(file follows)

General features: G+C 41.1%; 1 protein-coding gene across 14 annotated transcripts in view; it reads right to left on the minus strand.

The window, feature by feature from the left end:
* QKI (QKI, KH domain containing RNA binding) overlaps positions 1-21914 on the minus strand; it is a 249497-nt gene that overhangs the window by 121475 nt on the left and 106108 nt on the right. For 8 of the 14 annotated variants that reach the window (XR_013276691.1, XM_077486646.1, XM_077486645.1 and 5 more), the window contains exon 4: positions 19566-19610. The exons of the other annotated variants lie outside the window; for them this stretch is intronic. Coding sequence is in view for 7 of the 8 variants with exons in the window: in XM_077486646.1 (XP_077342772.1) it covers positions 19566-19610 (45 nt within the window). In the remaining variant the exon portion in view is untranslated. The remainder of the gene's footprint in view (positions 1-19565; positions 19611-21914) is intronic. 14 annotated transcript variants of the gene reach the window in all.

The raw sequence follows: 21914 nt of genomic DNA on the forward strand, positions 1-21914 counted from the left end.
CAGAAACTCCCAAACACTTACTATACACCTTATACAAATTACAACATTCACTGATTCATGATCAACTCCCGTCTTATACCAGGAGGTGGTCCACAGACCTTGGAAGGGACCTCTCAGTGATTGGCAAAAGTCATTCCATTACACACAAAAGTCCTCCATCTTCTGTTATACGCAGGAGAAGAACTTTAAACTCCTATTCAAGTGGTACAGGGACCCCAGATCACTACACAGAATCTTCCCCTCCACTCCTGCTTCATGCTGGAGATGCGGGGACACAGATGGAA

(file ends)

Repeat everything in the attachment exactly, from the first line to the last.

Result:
General features: G+C 41.1%; 1 protein-coding gene across 14 annotated transcripts in view; it reads right to left on the minus strand.

The window, feature by feature from the left end:
* QKI (QKI, KH domain containing RNA binding) overlaps positions 1-21914 on the minus strand; it is a 249497-nt gene that overhangs the window by 121475 nt on the left and 106108 nt on the right. For 8 of the 14 annotated variants that reach the window (XR_013276691.1, XM_077486646.1, XM_077486645.1 and 5 more), the window contains exon 4: positions 19566-19610. The exons of the other annotated variants lie outside the window; for them this stretch is intronic. Coding sequence is in view for 7 of the 8 variants with exons in the window: in XM_077486646.1 (XP_077342772.1) it covers positions 19566-19610 (45 nt within the window). In the remaining variant the exon portion in view is untranslated. The remainder of the gene's footprint in view (positions 1-19565; positions 19611-21914) is intronic. 14 annotated transcript variants of the gene reach the window in all.

The raw sequence follows: 21914 nt of genomic DNA on the forward strand, positions 1-21914 counted from the left end.
CAGAAACTCCCAAACACTTACTATACACCTTATACAAATTACAACATTCACTGATTCATGATCAACTCCCGTCTTATACCAGGAGGTGGTCCACAGACCTTGGAAGGGACCTCTCAGTGATTGGCAAAAGTCATTCCATTACACACAAAAGTCCTCCATCTTCTGTTATACGCAGGAGAAGAACTTTAAACTCCTATTCAAGTGGTACAGGGACCCCAGATCACTACACAGAATCTTCCCCTCCACTCCTGCTTCATGCTGGAGATGCGGGGACACAGATGGAA